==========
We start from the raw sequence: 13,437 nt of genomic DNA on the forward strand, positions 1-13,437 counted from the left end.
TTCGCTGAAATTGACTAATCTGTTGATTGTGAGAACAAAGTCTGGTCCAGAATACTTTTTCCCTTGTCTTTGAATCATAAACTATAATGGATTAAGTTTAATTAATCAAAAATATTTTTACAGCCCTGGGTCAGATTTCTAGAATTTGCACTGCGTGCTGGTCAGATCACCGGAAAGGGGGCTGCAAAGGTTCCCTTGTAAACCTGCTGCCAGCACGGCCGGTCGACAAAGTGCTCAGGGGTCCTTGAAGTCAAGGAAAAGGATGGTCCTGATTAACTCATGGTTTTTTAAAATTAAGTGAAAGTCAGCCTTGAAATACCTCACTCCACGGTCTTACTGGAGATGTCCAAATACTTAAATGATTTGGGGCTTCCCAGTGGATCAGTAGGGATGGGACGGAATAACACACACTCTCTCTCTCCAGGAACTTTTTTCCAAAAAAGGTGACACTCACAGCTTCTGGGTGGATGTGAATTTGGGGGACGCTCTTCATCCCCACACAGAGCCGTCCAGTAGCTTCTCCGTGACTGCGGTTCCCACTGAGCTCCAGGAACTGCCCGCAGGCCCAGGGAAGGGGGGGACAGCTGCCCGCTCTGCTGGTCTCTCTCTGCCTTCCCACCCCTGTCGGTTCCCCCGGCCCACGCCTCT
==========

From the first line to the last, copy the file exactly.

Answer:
We start from the raw sequence: 13,437 nt of genomic DNA on the forward strand, positions 1-13,437 counted from the left end.
TTCGCTGAAATTGACTAATCTGTTGATTGTGAGAACAAAGTCTGGTCCAGAATACTTTTTCCCTTGTCTTTGAATCATAAACTATAATGGATTAAGTTTAATTAATCAAAAATATTTTTACAGCCCTGGGTCAGATTTCTAGAATTTGCACTGCGTGCTGGTCAGATCACCGGAAAGGGGGCTGCAAAGGTTCCCTTGTAAACCTGCTGCCAGCACGGCCGGTCGACAAAGTGCTCAGGGGTCCTTGAAGTCAAGGAAAAGGATGGTCCTGATTAACTCATGGTTTTTTAAAATTAAGTGAAAGTCAGCCTTGAAATACCTCACTCCACGGTCTTACTGGAGATGTCCAAATACTTAAATGATTTGGGGCTTCCCAGTGGATCAGTAGGGATGGGACGGAATAACACACACTCTCTCTCTCCAGGAACTTTTTTCCAAAAAAGGTGACACTCACAGCTTCTGGGTGGATGTGAATTTGGGGGACGCTCTTCATCCCCACACAGAGCCGTCCAGTAGCTTCTCCGTGACTGCGGTTCCCACTGAGCTCCAGGAACTGCCCGCAGGCCCAGGGAAGGGGGGGACAGCTGCCCGCTCTGCTGGTCTCTCTCTGCCTTCCCACCCCTGTCGGTTCCCCCGGCCCACGCCTCT